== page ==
This paper presents innovative computational methods to dynamically partition networks into homogeneous sub-regions. This work is supported by extensive data analysis based on 30 to 50 million GPS daily records corresponding to 20,000 taxis for the city of Shenhzen (China). The research shows that homogeneity conditions are not stable during the onset and the offset of congestion at a city scale. This is clearly illustrated with the results of the Macroscopic Fundamental Diagram (MFD) within the different sub-regions. The formation of congestion is modeled by investigating individual links and their connections between multiple dynamic clusters. Contributions from this paper are very significant because they open the door to the application of the MFD concept for designing efficient control strategies by only dynamically adapting the control perimeter. They also highlight that the key parameters (critical flow, critical density,…) of the MFD are remarkably stable when the congested region grows. Moreover, the paper provides the basis for a better understanding of the dynamics of congestion in dense urban areas.

2015 Greenshields Prize

TRB Paper No. 15-3916
Transportation Research Record No. 2490, pp 56-64
Real-Time Travel Time Prediction Framework for Departure Time and Route Advice

By Calvert, S.C., Snelder, M., Bakri, T., Heijligers, B., Knoop, V.

This paper proposes a real time travel time prediction framework designed for large urban area including both arterial and urban roads. This framework makes it possible to test a wide variety of prediction models based either on theoretical or data-driven approaches. The results are demonstrated in a large test case corresponding to the Amsterdam Practical Trial. Data-driven approaches were then favor because their are easier to calibrate and require less computations. For short-term prediction, it appears that the simplest data driven approach (naive approach) performs the best. For larger-time window, a refined method (historic median prediction) provides the more accurate results. In most cases, the average absolute relative error is below 20%. The main contributions of this paper are (i) the formulation of the global framework and (ii) the extensive test of different methods on a large and heterogeneous operational test cases. The operational feedbacks from this study provide a good state of the art of the performance of data-driven methods in a mixed context and pave the way of further methodological developments.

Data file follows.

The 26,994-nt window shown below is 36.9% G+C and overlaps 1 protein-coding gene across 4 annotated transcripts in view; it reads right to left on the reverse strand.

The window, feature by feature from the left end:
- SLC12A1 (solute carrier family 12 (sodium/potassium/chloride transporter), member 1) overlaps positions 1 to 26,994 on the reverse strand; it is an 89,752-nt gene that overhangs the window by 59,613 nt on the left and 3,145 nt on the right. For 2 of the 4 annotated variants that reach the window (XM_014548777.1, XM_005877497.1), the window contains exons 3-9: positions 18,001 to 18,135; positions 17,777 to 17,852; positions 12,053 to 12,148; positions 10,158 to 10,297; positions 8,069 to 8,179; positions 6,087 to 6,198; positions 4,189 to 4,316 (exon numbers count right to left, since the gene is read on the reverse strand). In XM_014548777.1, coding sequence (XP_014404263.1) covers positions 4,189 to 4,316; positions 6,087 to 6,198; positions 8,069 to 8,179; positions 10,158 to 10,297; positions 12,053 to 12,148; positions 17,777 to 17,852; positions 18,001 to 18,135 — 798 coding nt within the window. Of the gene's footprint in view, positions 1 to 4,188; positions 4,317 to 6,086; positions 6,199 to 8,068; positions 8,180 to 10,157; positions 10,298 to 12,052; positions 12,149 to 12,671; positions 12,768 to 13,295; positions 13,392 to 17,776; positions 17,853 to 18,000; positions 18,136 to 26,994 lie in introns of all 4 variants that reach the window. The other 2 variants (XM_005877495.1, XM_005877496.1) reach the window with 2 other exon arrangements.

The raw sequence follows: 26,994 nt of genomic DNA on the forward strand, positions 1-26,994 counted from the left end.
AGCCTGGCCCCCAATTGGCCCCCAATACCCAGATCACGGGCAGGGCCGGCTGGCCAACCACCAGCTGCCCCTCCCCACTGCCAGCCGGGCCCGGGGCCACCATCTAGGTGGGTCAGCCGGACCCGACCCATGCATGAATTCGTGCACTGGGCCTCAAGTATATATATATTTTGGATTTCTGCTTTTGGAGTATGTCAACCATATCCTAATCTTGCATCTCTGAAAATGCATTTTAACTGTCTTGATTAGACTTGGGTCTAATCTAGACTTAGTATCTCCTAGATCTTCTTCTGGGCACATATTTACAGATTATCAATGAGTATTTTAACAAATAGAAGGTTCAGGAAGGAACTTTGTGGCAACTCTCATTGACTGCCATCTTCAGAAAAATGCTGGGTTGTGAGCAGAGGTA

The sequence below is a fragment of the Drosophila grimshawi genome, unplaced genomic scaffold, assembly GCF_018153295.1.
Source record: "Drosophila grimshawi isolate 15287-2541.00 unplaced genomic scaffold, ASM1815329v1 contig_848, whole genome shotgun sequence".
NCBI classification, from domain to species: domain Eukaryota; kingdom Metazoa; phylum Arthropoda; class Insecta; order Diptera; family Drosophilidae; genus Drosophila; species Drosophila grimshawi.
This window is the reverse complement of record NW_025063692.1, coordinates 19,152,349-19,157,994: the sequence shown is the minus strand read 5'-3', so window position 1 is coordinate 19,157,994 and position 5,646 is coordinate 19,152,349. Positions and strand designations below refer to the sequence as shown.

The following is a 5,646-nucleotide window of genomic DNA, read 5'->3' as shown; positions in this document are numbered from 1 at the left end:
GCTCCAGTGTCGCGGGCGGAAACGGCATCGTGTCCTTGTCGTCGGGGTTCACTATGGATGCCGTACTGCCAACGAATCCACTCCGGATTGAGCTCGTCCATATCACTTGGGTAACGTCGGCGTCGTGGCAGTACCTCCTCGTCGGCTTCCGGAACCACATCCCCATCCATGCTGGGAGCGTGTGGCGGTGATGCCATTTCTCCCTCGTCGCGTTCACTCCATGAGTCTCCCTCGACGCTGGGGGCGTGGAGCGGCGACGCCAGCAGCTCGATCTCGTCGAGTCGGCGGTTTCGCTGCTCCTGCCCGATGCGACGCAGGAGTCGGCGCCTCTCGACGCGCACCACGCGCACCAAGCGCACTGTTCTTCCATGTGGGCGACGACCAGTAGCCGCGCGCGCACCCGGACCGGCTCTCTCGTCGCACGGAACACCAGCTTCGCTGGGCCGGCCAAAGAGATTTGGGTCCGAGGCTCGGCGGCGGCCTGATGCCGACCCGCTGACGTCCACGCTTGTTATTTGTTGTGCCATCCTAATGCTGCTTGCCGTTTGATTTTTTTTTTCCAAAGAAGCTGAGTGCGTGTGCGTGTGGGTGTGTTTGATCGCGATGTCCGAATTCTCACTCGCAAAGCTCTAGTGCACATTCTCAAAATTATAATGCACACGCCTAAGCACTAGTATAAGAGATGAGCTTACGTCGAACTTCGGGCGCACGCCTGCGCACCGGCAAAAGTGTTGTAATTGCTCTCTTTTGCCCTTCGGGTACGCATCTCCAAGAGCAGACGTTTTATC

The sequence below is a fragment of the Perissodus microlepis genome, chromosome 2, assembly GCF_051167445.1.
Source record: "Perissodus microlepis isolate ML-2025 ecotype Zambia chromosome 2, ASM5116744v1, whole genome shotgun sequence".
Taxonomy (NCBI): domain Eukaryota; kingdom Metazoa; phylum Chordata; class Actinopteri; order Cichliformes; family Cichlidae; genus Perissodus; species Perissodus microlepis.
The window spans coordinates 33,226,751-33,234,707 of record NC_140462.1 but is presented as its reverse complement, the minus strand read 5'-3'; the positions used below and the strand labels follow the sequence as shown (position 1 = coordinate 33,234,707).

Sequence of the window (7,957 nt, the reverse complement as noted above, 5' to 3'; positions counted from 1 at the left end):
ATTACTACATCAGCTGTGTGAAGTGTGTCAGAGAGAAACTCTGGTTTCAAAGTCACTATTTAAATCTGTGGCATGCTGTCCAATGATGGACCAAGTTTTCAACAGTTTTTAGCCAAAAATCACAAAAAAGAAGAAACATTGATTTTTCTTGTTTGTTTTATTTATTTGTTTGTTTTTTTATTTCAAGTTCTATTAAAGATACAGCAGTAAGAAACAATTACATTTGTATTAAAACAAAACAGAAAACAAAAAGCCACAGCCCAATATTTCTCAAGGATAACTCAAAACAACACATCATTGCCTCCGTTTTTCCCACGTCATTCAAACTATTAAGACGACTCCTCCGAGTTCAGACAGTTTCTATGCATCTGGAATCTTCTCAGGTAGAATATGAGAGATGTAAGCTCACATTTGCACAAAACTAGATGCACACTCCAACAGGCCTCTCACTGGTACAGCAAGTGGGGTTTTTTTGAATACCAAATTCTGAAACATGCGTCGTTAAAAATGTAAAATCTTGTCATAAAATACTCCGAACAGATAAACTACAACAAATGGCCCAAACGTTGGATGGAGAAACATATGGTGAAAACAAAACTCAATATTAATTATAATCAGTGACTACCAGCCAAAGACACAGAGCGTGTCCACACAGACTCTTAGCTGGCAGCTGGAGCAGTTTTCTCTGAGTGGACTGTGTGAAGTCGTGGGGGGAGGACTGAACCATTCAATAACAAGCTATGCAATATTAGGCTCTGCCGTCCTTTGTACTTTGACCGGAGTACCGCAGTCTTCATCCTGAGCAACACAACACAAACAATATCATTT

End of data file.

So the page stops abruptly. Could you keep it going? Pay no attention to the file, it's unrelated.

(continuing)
2016 Greenshields Prize

TRB Paper No. 16-0003
Transportation Research Record No. 2560, pp 1-9
Capacity Drops at Merges: Analytical Expressions for Multilane Freeways

By Leclercq, L., Marczak, F., Knoop, V., and Hoogendoorn, S.

This paper deals with the derivation of analytical formulae to estimate the effective capacity at freeway merges in a multilane context. Effective capacity means the capacity observed when the merge happens to be the head of the congestion. It extends two previous papers that are based on the same modeling framework but that are restricted to a single lane on the freeway (or to the analysis of the right lane only). The analytical expression for the one-lane capacity is recursively applied for all lanes. Lane-changing maneuvers (mandatory for the on-ramp vehicles and discretionary for others) are divided into two non-overlapping local merging areas.Usually, estimating the effective capacity at freeway merges requires a traffic simulator and multiple runs. Here, the analytical formulae provide a first estimation considering most of the important parameters related both to road design (e.g. length of the inserting length, number of lanes), and the traffic composition (e.g. truck proportion, vehicle acceleration capabilities). A sensitivity analysis shows that vehicle acceleration and the truck ratio are the most influential parameters for the total capacity. The analytical formulae are proven to provide very good estimates when compared to experimental data for an active merge on the M6 freeway in UK.

2017 Greenshields Prize

TRB Paper No. 17-6081
Transportation Research Record No. 2623, pp 29-39
Traffic State Estimation for Urban Road Networks Using A Link Queue Model

By Gu, Y., Qian, Z., and Zhang, G.